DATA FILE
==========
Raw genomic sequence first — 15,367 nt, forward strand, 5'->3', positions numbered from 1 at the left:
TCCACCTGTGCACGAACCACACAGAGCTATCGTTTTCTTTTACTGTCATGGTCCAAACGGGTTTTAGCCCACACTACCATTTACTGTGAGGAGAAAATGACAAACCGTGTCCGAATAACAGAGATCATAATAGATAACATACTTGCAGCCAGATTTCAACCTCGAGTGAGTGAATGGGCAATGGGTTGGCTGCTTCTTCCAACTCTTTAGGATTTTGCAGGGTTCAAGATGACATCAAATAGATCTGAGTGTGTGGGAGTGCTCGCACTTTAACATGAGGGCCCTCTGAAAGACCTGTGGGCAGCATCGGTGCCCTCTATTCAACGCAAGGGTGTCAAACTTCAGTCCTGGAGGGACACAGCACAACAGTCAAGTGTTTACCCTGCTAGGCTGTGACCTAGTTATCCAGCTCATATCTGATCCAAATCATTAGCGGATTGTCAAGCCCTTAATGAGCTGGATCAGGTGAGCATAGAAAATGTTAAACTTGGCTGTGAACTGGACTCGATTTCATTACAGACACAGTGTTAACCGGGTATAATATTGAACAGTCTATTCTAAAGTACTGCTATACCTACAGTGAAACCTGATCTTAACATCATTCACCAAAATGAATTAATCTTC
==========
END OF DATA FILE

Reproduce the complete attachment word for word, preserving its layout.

Raw genomic sequence first — 15,367 nt, forward strand, 5'->3', positions numbered from 1 at the left:
TCCACCTGTGCACGAACCACACAGAGCTATCGTTTTCTTTTACTGTCATGGTCCAAACGGGTTTTAGCCCACACTACCATTTACTGTGAGGAGAAAATGACAAACCGTGTCCGAATAACAGAGATCATAATAGATAACATACTTGCAGCCAGATTTCAACCTCGAGTGAGTGAATGGGCAATGGGTTGGCTGCTTCTTCCAACTCTTTAGGATTTTGCAGGGTTCAAGATGACATCAAATAGATCTGAGTGTGTGGGAGTGCTCGCACTTTAACATGAGGGCCCTCTGAAAGACCTGTGGGCAGCATCGGTGCCCTCTATTCAACGCAAGGGTGTCAAACTTCAGTCCTGGAGGGACACAGCACAACAGTCAAGTGTTTACCCTGCTAGGCTGTGACCTAGTTATCCAGCTCATATCTGATCCAAATCATTAGCGGATTGTCAAGCCCTTAATGAGCTGGATCAGGTGAGCATAGAAAATGTTAAACTTGGCTGTGAACTGGACTCGATTTCATTACAGACACAGTGTTAACCGGGTATAATATTGAACAGTCTATTCTAAAGTACTGCTATACCTACAGTGAAACCTGATCTTAACATCATTCACCAAAATGAATTAATCTTC